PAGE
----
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10 thoughts on “And maybe librarians can start pasting ads in books?”

  1. If you use Mozilla, there are wonderful add-ons like ad-block and flash blocker. I don’t actually see any ads on Science blogs. The most I see are the little “f”s telling me that there’s flash content, if I wish to look at it. I don’t know how well (or if) adblocker would work against this latest…debacle.

  2. Using SSL is a generally good idea — but it’ll slow things down more than the “tiny fraction of a second” that the larger payload takes. The bulk of the overhead of using encrypted pages is the SSL negotiation that happens when the HTTPS session starts, and that’s significant. It also means that all content on the page (all the images that are loaded) have to use SSL also, or else the browser will give a popup warning about mixed secure and non-secure content. If some of the images come from multiple sites, the SSL negotiation has to be performed with each site, slowing it down more.

    So it’s a good idea, but I’d hate to have to use it. Better to shun the ISPs that do things like this. And there’ll definitely be a market for ones that don’t, because those that do will be hurting their own customers with it.

  3. I am contiually frightened by the human capacity to ruin things for others. Thanks for bringing this interesting thing to my attention.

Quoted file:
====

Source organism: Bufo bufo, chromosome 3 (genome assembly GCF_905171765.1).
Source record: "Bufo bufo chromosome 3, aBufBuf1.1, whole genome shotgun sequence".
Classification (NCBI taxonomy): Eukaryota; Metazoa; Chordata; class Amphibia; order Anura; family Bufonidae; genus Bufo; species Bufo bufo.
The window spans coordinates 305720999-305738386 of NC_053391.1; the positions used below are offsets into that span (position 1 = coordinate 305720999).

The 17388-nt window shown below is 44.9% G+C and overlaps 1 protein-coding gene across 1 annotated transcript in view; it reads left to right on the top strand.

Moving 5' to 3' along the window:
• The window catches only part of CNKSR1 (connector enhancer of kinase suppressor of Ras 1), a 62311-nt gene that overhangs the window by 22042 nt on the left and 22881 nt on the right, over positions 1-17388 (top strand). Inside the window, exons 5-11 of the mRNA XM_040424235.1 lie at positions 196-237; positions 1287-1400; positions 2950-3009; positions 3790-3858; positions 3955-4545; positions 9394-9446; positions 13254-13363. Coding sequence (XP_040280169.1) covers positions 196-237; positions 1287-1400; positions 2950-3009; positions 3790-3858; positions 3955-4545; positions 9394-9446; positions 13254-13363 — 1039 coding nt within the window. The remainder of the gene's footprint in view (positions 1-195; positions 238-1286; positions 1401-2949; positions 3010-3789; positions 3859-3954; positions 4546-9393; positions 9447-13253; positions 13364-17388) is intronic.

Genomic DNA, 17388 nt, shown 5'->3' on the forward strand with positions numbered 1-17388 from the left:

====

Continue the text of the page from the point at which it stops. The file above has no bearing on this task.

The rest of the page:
4. Qalmlea: I’m aware of such plugins, but have never bothered installing them. Part of this is raw laziness (which I possess in abundance), but part of it is a weird inclination to see pages for what they are, both good and bad. That little lump of coal banner ad on is remarkaby annoying, but at some level I’m glad I see it because it informs my broader vision of ScienceBlogs.

    Barry: You’re right about the times, especially the whole negotiation phase at the beginning. And I hadn’t even thought about the issues of encrypting images, and pages with content from multiple sites. Ugh. It definitely would be better if we can simply thwack the stupid ISPs into behaving than end up with great oceans of SSL just because of a few bad apples. I’d be a little anxious for people who don’t have (or don’t realize that they have) ISP options. The set of those without options is probably shrinking daily, but the set of people who aren’t aware of their options is probably large, and the kind of people who’d use this sort of software are probably above a little FUD to keep the less confident/knowledgeable users in line.

    CoryQ: Agreed. It really scks that the whole intarweb has been a brilliantly frustrating series of case studies in the tragedy of the commons.

  5. There’s always tor. If the problem is the ISP on your end, that’ll fix the problem, as they’ll only see an encrypted stream of mishmosh flowing into your browser. (Of course, actually logging into anything is problematic.) If it’s the ISP on their end, well, the site administrator will definitely know about it.

  6. I’m not up on the details of Tor, but I guess I’m not clear on how this would solve the problem for most users. If you’re not running a Tor server, then wouldn’t that last hop (which would presumably be visible to your ISP) not be encrypted? If that’s correct, then Tor would protect you from everyone along the route except the people at the end (including your ISP).